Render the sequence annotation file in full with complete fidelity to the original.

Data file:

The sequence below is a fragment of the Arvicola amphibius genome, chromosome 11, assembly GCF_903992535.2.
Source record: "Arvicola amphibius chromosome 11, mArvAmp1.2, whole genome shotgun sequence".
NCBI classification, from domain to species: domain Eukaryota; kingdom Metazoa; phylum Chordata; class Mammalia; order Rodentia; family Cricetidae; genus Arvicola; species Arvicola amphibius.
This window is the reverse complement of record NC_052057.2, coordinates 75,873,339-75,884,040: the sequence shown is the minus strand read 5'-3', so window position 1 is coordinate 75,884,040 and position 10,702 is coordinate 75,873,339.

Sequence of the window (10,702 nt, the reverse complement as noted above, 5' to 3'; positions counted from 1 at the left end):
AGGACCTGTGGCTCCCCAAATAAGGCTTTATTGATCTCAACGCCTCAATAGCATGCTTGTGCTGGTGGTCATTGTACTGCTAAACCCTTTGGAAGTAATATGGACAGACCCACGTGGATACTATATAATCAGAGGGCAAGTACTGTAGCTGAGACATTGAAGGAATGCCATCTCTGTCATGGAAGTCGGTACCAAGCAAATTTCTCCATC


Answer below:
The sequence below is a fragment of the Arvicola amphibius genome, chromosome 11, assembly GCF_903992535.2.
Source record: "Arvicola amphibius chromosome 11, mArvAmp1.2, whole genome shotgun sequence".
NCBI classification, from domain to species: domain Eukaryota; kingdom Metazoa; phylum Chordata; class Mammalia; order Rodentia; family Cricetidae; genus Arvicola; species Arvicola amphibius.
This window is the reverse complement of record NC_052057.2, coordinates 75,873,339-75,884,040: the sequence shown is the minus strand read 5'-3', so window position 1 is coordinate 75,884,040 and position 10,702 is coordinate 75,873,339.

Sequence of the window (10,702 nt, the reverse complement as noted above, 5' to 3'; positions counted from 1 at the left end):
AGGACCTGTGGCTCCCCAAATAAGGCTTTATTGATCTCAACGCCTCAATAGCATGCTTGTGCTGGTGGTCATTGTACTGCTAAACCCTTTGGAAGTAATATGGACAGACCCACGTGGATACTATATAATCAGAGGGCAAGTACTGTAGCTGAGACATTGAAGGAATGCCATCTCTGTCATGGAAGTCGGTACCAAGCAAATTTCTCCATC